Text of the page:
But because it is not a one dimensional account of the Windsor family and their affairs, the events in the world larger than the Crown and which directly and indirectly affect the position and the personality of the Crown, are also mapped out. Let us take everybody’s favourite episode of Dear Mrs Kennedy (Season 2). It focuses on the visit of the American President JF Kennedy and his wife Jackie Kennedy to the Buckingham Palace.
The young couple were at the height of popularity at that time, and the presence of Jackie even threatened to overshadow the majesty of the Queen. Her forceful personality actually propels Queen Elizabeth to have a bizarre and brave adventure of her own, in a bid to outshine her. The many hypocrisies of the political families, and the Kennedys in particular, are also brought to light. Similarly, Act of God (Season 1) or Aberfan (Season 3) also focuses on historical events that took place in England during the Queen’s reign — events that are far placed from her and yet, which lead to her in some way or the other.
My favourite episode in this context is the Assassins (Season 1). It features Winston Churchill getting his painting done on his 80th birthday by famous painter-artist Graham Sutherland. It is my favourite because it captures the essence of the idea of the Crown — the Prime Minister unwilling to let go of his power, position and tradition even as his health starts failing and ideas turn redundant — until his self portrait is unveiled and breaks his illusion of greatness.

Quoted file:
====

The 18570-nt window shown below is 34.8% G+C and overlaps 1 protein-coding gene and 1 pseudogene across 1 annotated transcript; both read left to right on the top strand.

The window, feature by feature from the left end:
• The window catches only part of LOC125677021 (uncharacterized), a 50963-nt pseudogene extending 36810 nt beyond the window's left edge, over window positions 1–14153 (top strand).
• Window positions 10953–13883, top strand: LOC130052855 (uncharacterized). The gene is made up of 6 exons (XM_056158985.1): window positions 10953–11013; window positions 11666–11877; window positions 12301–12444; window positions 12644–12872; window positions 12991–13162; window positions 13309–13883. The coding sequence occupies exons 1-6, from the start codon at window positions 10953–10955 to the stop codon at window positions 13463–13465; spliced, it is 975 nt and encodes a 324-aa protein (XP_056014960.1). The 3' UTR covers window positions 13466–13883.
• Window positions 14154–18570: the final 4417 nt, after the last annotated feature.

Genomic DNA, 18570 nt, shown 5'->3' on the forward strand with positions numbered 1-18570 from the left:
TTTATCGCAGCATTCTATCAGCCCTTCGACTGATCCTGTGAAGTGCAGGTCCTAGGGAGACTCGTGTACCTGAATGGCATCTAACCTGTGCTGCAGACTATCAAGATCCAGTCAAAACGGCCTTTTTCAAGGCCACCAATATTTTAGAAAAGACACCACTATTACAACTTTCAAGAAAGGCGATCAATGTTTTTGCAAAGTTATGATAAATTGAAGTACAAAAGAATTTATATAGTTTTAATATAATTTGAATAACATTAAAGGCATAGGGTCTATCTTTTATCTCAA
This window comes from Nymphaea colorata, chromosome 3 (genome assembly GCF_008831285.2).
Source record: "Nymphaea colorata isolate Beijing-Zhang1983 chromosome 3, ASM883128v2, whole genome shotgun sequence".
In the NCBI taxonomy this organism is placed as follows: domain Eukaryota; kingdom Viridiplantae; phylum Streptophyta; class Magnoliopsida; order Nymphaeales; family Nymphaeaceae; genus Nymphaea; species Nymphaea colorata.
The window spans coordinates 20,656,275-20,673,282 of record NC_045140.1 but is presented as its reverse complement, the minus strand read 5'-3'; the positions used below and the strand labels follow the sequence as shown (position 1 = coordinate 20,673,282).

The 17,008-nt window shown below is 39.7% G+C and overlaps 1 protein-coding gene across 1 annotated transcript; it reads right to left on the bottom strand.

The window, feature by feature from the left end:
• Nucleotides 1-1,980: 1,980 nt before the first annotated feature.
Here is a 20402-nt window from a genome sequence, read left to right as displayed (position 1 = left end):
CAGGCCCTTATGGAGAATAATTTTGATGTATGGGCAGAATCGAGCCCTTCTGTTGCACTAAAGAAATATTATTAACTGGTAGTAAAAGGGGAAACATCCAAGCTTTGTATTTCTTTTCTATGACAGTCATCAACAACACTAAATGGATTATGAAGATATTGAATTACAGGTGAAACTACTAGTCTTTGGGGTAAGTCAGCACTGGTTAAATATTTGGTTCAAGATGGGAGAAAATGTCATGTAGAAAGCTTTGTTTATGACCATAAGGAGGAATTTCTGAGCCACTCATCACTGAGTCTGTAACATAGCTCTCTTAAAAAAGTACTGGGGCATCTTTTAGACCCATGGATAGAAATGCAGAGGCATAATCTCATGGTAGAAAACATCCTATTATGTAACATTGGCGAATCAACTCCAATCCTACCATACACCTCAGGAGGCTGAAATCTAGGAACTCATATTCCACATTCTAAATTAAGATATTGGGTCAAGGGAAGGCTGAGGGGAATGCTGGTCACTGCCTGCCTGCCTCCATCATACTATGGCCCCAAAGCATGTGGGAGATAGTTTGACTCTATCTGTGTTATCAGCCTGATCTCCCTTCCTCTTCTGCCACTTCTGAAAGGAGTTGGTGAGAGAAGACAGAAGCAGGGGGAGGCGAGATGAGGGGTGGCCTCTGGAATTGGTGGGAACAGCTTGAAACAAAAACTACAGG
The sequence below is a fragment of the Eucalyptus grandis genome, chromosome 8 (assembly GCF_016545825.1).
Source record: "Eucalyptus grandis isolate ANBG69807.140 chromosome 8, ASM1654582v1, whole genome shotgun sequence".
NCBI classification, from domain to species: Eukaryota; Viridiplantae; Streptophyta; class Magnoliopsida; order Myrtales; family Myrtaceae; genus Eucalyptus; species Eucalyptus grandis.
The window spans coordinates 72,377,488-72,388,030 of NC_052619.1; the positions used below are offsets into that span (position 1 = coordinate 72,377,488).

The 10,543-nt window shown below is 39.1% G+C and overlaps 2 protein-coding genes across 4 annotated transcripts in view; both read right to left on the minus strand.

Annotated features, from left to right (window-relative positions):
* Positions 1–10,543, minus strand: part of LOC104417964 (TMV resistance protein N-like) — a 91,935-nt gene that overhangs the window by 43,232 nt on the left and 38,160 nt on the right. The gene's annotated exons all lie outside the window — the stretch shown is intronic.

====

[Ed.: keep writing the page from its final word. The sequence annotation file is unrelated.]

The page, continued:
It is my favourite episode also because it humanises a man such as Churchill so much. For someone we admire as a great leader, a statesman and a true patriot, and for someone we cannot forgive as a racist and an imperialist, this episode instead makes us think of the vulnerabilities of an aging man. We also connect with the deep void left by the death of his daughter long ago, and the empathy he feels for his painter who has undergone a similar grief.
Yes, there are some episodes in The Crown that completely distract you like this.
The Crown is also one of the most expensive series ever made by Netflix, with a staggering budget of $130 million. The Buckingham Palace features heavily in The Crown, but was unavailable as an actual location for the production team. Instead, the Queen’s residence was recreated with several stately homes across the country, including this elaborate Tudor estate in Wiltshire. The location for the shooting had to be carefully chosen and recreated to suit the surroundings of the aristocratic families that featured in the series.
Indeed, a lot is invested in imagining and re-creating the lived experiences of the aristocrats and the politicians, and the commoners and the foreigners alike. The investment, not of the money alone, but also in the form of research and the drive to perfection that went into painting a near accurate picture that covers the minutest of details is what makes The Crown delightful for lovers of history and art history both.
Season four of the series, which introduces Margaret Thatcher and Princess Diana, is inching closer to the present times. The political environment under the Iron Lady’s rule will be juxtaposed with the tumultuous time for the royal family — the fairy tale wedding of Prince Charles and its un-fairytale ending.
As much as I am looking forward to catching up on season four, I am also dreading her death. And this makes me wonder, how real The Crown is for me, how much I feel the trials and the pain of its characters! Or is it my obsession — as a commoner — with the Monarchy of a country that ruled over us? Never mind the reason, I am downloading the episodes nevertheless.